Kephart became well acquainted with clowning in 1990 when she and her husband moved to Hutchinson. “There was a group of about 25 clowns, and they kind of mentored me,” she said. “We did parades, shows, and school events. Then in 2002, I attended the premier clown arts education camp in Maple Lake. I trained under Roly Bain, an Englishman who is a Catholic priest. He walked a slack rope, which is thicker than a tight rope, in clown shoes, as a parallel to dealing with life’s challenges.
“There is more to clowning than being funny,” Kephart said. “Clowns throughout history have spoken the truth. Court jesters were able to tell the king the truth. My eyes were opened to using the clowning as a tool,” which is what Kephart did over 15 years as the leader of children’s ministry at Peace Lutheran Church in Hutchinson.
Presenting Biblical Stories Through Clowning
“I could present any Biblical story in a fun way and speak the truth,” she said. “When you laugh and play, your heart opens up, things are received more readily, the children are with you, and you are not lecturing with a closed heart. There’s fun, wonder and emotion.”
As a result of her experience, Kephart began teaching a variety of clowning skills--hospital clowning, the circus circuit, birthday parties, and--dearest to her heart--clowning as mission work. She has gone to India for two-to-three week stretches--including in 2006, not long after a tsunami decimated part of the country. During her first mission trip, she brought clowning joy to children who had been moved to an orphanage in the mountains after the tsunami destroyed their homes. She learned about the mission from a friend she’d met at clowning school.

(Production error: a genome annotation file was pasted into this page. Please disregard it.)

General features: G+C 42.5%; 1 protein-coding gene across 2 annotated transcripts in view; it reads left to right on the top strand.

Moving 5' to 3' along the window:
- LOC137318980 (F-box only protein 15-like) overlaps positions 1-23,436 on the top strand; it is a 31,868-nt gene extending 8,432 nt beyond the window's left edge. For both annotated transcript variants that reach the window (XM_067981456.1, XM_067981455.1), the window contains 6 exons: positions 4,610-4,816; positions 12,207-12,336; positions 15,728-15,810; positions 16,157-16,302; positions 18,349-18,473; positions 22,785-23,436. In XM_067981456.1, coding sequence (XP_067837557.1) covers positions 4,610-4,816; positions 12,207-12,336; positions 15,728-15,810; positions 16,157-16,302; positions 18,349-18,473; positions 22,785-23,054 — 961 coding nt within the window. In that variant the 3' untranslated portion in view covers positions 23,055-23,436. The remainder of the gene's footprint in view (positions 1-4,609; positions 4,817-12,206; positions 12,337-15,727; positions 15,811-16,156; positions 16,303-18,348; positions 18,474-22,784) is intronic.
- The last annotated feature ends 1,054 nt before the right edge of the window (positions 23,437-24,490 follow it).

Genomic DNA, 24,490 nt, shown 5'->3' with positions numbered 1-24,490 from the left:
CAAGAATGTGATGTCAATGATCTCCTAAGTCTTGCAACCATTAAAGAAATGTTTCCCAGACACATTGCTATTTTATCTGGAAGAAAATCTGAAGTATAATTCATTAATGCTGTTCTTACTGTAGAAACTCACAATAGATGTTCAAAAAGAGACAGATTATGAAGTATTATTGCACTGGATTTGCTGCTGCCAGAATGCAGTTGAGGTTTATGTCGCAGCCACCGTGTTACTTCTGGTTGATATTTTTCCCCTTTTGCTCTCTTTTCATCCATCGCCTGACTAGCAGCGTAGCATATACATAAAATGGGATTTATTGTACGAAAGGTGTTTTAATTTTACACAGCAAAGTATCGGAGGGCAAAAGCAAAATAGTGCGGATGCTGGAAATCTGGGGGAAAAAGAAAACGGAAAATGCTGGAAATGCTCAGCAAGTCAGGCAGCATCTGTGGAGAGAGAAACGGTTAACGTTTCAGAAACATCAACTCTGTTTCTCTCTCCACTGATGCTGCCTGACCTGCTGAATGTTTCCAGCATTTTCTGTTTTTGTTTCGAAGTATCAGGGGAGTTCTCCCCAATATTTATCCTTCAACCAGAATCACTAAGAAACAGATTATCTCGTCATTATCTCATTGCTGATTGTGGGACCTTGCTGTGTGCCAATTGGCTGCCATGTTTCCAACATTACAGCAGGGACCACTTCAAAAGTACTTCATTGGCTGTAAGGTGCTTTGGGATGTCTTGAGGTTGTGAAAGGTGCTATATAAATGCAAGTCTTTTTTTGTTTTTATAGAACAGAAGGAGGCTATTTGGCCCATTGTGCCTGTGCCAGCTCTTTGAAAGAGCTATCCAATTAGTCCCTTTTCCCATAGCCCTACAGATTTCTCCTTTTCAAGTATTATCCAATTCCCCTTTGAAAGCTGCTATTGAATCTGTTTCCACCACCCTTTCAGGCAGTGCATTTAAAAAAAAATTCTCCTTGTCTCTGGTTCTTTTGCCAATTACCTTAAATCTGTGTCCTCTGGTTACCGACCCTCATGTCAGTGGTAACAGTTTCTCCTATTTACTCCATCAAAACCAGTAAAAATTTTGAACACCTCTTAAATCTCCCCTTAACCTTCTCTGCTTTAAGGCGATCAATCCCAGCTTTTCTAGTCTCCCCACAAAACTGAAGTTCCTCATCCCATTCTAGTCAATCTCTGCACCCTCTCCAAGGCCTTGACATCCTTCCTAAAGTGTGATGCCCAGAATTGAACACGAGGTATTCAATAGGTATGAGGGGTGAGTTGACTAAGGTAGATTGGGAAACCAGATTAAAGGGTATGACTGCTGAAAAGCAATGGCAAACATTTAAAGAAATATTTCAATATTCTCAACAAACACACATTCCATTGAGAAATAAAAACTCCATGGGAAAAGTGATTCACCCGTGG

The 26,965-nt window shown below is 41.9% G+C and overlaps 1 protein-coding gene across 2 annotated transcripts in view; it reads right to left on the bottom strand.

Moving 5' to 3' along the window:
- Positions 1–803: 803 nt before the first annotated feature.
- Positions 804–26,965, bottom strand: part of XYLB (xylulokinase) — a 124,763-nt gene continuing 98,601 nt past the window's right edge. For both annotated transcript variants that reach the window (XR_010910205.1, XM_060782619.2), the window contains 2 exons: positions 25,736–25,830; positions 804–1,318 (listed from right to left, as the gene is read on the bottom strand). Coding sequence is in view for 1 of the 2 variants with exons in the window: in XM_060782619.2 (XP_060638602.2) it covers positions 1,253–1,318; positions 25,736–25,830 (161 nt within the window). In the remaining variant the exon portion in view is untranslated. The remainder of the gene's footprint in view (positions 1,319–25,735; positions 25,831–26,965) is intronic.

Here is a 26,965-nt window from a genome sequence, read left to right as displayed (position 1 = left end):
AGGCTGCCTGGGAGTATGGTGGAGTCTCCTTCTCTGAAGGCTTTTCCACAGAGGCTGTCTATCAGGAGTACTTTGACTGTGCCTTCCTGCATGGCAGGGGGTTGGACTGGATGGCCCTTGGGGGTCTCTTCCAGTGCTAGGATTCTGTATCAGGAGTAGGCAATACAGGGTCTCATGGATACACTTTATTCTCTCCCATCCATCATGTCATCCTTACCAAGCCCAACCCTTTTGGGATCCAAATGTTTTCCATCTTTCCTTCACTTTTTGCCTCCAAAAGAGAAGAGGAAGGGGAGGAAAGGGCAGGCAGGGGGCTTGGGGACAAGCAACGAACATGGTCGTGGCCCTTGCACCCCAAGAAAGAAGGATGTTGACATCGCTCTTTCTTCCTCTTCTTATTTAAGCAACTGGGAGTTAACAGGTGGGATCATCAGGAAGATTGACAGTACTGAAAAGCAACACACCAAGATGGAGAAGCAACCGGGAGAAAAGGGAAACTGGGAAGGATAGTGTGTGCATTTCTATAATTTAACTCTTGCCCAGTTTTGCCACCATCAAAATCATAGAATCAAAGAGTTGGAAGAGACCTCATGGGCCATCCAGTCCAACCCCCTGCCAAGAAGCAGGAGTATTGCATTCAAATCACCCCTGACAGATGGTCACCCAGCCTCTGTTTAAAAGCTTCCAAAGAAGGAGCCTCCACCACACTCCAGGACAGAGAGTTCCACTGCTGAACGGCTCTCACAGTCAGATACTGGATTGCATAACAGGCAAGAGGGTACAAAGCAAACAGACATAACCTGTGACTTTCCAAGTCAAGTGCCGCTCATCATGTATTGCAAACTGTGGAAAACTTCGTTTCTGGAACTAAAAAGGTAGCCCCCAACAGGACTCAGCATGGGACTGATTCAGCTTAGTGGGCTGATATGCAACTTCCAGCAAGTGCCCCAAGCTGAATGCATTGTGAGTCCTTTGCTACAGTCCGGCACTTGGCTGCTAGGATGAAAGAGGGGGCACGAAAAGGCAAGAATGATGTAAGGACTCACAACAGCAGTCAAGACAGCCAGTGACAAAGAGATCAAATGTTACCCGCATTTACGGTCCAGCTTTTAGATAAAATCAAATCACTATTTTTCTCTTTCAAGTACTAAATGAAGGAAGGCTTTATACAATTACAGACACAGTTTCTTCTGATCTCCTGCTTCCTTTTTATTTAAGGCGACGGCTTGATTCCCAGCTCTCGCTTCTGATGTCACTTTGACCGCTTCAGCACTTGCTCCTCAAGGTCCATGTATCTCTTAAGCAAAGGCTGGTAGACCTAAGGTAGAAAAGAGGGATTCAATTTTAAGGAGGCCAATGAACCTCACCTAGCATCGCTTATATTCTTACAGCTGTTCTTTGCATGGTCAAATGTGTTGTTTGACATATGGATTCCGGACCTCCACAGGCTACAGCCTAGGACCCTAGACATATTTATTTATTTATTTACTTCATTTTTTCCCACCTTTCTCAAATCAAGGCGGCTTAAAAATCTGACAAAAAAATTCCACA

“The pastor in India and I had a mutual friend,” Kephart said. “At the orphanage, they were struggling with providing joy, love, and hope--those emotional things--and the friend I had met at clowning school was acquainted with the mission, Bless India, and was financially supporting it.”
Kephart has made seven trips to India, where she has trained college-aged Bible students about clowning-- “what we do and why we do it”--she said. “We left the equipment, the ‘magic’ supplies, so they could carry on. It grew and grew. Even today, as pastors, they are using that equipment and presenting the gospel in a whole new way with the children. The really cool thing is that clowning is not part of their culture, and logically, it should not have worked, but God’s thinking is so much greater than ours. God uses the most unlikely people--look at the disciples--and unlikely situations to accomplish his will. That is the great ‘takeaway’ from the whole thing.”
It isn’t only in India that Kephart has used clowning to present the gospel. She has worked with pastors in inner-city Detroit, as well as in Georgia, Florida, and rural Iowa and Minnesota. She said, “We knock on doors to have people come to a picnic during which we do clowning gospels. There’s really no plan. God opens the door, and it’s my job to be ready and prepared, and to say yes.”